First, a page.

Sophie Germain (1776–1831) was a French mathematician, physicist and philosopher who was an expert in number theory. Without her, the Eiffel Tower would probably not exist due to her work on the physics problem of elasticity. Self-taught, she became the first woman to receive the Mathematical Sciences Grand Prize from the French Academy of Sciences in 1816.
It took 18 months to draw up the exacting parameters for the specifications of this cable ship, which will consist of 4000 metric tons of steel and be 100 meters long and 18 meters wide.
Orange Marine has named its new cable ship in her honor. She will be the first ship designed specifically for repairing all types of submarine cables, whether optical fiber telecommunications cables or power cables connecting offshore wind turbines.
Repair vessels are of increasing strategic importance for maintaining global Internet connectivity, more than 98% of which relies on submarine cables. However, despite optimized route planning and protective measures taken during installation, there are, unfortunately, regular interruptions to the operation of these submarine cables. Such interruptions can cause major disruptions to the functioning of the Internet and international telecommunications services. In such cases, a cable ship must take action as soon as possible.
A Maintenance Vessel with a Strong Environmental Commitment
The latest addition to Orange Marine’s fleet has been designed to be operational within 24 hours year round. Her development also represents a significant commitment to the environment, as she will eventually replace the Raymond Croze, the oldest cable ship, which was launched in 1983. Her specifications include a 25% reduction in fuel consumption compared to average existing cable ships. “It’s a key driver in saving energy!” said Hugo Plantet, QSE Manager at Orange Marine.
To achieve this, it was necessary to study the Sophie Germain’s hull design. A ship interacts with two elements: the submerged part with the water and the part above the water with the air. For the former, hydrodynamic studies are conducted in large pools (or ship model basins) where real sea conditions such as wind, waves or currents are recreated. The reactions of the model boat’s hull are then measured. “Impacts on speed as well as stability are tested above all, so the hull design can be optimized to the best possible degree.” For the latter, tests have been carried out so that the effect of the wind (or windage) on the ship is reduced as far as possible, thereby limiting the risks of drift. These tests may even result in the ship having fewer decks than in the original design. “We made this decision for the Sophie Germain, which will have one deck fewer than the other cable ships.”
4000 Metric Tons of Steel, 100 m Long and 18 m Wide
In total, it took 18 months to draw up the exacting parameters for the specifications of this cable ship, which will consist of 4000 metric tons of steel and be 100 meters long and 18 meters wide. She will travel at a speed of 12 knots and her target fuel consumption has been contractually planned. “If discrepancies are noted once the ship sets sail, the manufacturer will be penalized,” said Hugo Plantet.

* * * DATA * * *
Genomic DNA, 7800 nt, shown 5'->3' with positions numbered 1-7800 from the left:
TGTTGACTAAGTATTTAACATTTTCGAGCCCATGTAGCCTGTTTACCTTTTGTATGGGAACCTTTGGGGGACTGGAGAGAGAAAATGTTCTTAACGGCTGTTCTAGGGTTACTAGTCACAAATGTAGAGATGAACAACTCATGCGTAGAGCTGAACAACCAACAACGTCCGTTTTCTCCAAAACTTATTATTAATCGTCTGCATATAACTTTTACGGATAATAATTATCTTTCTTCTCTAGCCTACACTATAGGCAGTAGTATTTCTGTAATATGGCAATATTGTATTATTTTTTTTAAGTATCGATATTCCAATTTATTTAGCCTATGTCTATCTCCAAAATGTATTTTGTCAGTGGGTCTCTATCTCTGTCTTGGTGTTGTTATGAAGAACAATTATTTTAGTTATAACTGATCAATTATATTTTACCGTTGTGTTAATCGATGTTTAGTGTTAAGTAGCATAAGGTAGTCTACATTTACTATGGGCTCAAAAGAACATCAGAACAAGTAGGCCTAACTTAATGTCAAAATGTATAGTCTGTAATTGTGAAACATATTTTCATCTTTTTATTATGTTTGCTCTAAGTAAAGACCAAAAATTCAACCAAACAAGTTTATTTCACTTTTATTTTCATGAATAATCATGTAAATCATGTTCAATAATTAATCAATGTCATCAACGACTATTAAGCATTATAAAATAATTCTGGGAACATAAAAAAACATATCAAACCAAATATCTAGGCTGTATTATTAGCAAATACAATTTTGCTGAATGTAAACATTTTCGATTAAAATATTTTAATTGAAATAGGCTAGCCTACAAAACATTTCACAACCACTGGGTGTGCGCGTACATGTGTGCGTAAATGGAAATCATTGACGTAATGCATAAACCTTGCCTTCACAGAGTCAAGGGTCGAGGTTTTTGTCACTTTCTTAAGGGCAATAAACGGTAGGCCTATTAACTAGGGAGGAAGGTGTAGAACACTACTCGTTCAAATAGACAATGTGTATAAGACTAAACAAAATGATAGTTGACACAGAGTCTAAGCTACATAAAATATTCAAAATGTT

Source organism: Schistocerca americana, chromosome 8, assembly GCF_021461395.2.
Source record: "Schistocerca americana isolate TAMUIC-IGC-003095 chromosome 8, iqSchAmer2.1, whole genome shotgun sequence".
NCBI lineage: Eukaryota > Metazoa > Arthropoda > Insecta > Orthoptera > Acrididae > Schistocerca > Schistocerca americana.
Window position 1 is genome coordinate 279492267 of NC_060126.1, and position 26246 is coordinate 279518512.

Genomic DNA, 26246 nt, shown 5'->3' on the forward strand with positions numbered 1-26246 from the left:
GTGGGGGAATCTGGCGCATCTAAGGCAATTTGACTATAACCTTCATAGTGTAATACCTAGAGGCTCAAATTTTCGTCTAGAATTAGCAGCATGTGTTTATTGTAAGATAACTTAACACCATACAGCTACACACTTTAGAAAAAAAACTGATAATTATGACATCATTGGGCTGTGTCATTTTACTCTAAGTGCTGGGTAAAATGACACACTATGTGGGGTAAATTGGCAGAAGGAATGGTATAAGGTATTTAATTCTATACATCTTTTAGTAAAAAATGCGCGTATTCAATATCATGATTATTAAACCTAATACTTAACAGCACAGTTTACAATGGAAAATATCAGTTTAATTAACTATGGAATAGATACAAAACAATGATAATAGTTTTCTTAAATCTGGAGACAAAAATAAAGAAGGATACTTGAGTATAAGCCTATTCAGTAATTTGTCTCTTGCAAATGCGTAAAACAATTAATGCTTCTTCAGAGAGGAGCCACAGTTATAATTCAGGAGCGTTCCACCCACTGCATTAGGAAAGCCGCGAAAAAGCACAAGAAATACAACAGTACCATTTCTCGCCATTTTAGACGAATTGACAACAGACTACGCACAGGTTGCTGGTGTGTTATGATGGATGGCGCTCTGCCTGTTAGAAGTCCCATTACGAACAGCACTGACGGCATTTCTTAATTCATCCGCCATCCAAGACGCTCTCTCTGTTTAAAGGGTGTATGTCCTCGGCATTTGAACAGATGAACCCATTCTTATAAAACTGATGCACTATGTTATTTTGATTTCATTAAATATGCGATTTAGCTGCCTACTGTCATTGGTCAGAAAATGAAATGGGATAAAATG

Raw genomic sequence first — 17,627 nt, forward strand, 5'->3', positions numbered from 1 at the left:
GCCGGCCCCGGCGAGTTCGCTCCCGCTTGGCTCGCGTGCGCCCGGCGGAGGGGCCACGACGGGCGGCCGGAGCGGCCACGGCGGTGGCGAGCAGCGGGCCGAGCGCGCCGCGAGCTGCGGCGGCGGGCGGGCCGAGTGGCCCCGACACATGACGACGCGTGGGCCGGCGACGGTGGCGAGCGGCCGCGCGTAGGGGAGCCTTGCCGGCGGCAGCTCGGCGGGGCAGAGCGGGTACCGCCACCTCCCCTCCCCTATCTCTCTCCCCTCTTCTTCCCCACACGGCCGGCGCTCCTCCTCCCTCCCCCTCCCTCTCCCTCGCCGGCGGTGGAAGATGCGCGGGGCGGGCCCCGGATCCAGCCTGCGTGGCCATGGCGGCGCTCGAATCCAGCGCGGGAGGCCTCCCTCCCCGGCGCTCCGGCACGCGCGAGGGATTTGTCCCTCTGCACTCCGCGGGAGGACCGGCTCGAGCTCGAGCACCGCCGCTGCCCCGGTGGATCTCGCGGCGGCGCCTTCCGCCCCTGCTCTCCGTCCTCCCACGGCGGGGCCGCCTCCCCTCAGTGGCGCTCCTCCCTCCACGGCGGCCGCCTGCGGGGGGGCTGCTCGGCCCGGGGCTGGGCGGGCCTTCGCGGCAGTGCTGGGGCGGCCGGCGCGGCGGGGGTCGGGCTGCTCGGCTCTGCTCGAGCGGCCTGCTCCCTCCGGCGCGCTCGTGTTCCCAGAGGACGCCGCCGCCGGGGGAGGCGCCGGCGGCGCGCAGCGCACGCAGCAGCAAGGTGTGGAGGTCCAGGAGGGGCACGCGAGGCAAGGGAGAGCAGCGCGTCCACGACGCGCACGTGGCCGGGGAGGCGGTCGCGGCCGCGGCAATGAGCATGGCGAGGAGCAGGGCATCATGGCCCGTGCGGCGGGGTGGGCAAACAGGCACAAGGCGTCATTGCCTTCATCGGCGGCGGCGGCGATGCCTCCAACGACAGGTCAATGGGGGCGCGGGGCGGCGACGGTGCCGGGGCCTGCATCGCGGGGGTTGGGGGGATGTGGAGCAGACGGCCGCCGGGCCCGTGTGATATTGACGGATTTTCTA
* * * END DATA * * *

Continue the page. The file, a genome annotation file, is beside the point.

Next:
Fuel consumption has been reduced in particular thanks to Azipod technology, which uses azimuth thrusters capable of rotating 360°. The flow is thus optimally directed and allows the ship to be highly maneuverable to remain on course with a defined heading whatever the external elements. This type of propeller also makes it possible to replace the rudder by connecting the electric motor to the underwater propeller, “like on a speedboat.”
A Hybrid Ship, Combining Generators and Batteries
Another technological feature is the generators, which are essential for all diesel-electric systems, such as those used on cable ships. On the Sophie Germain, they will be able to produce up to 6 megawatts of electricity (divided into 2 x 2 megawatts and 2 x 1 megawatts) to power the propellers, and will be used alongside batteries. This so-called “hybrid” configuration will reduce the number of generators used while maintaining the redundancy needed for safe maintenance of cables if a generator unexpectedly shuts down. “We can thus prevent being in a blackout situation, which simply cannot be allowed to happen from a safety and operational standpoint — especially if, for example, we were welding an optical cable. The backup battery system takes over from the failed generator while reducing the boat’s fuel consumption,” Hugo Plantet explained.
In order to reduce the environmental footprint in terms of nitrogen oxide emissions, the ship has a system similar to a catalytic converter on diesel exhausts. When she has been docked, the ship will be electrically connected to the land-based network and will not produce any direct emissions. Solar panels installed in her home port in La Seyne-sur-Mer will supply her with energy that is low in greenhouse gas emissions, covering a large part of her energy consumption when docked. Not to mention the low-sulfur diesel used by Orange Marine’s entire fleet.
Seawater into Fresh Water
Finally, the crew will consist of about 60 people, who will be able to live self-sufficiently for 35 days. The Sophie Germain will be able to store up to 400 m3 of fresh water for the different requirements on board the ship. If that weren’t enough, the cable ship is equipped with fresh water generator systems that convert seawater into fresh water by bringing it to a boil in a vacuum. Numerous methods have also been planned to reduce waste and reprocess it on land.